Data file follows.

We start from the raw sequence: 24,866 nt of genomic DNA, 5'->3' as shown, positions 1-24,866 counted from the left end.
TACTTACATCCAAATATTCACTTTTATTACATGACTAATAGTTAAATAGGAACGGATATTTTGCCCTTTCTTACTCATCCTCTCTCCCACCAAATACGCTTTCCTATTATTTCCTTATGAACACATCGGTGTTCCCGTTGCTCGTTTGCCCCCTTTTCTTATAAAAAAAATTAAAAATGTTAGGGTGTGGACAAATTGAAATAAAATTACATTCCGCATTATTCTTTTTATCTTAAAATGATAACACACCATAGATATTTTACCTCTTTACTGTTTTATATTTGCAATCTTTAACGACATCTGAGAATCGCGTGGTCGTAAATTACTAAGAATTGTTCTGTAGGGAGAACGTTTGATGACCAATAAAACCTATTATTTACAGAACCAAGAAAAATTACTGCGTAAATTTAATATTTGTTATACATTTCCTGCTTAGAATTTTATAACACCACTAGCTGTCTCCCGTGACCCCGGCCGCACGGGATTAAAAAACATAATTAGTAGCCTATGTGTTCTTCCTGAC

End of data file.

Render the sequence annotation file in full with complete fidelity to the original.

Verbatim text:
We start from the raw sequence: 24,866 nt of genomic DNA, 5'->3' as shown, positions 1-24,866 counted from the left end.
TACTTACATCCAAATATTCACTTTTATTACATGACTAATAGTTAAATAGGAACGGATATTTTGCCCTTTCTTACTCATCCTCTCTCCCACCAAATACGCTTTCCTATTATTTCCTTATGAACACATCGGTGTTCCCGTTGCTCGTTTGCCCCCTTTTCTTATAAAAAAAATTAAAAATGTTAGGGTGTGGACAAATTGAAATAAAATTACATTCCGCATTATTCTTTTTATCTTAAAATGATAACACACCATAGATATTTTACCTCTTTACTGTTTTATATTTGCAATCTTTAACGACATCTGAGAATCGCGTGGTCGTAAATTACTAAGAATTGTTCTGTAGGGAGAACGTTTGATGACCAATAAAACCTATTATTTACAGAACCAAGAAAAATTACTGCGTAAATTTAATATTTGTTATACATTTCCTGCTTAGAATTTTATAACACCACTAGCTGTCTCCCGTGACCCCGGCCGCACGGGATTAAAAAACATAATTAGTAGCCTATGTGTTCTTCCTGAC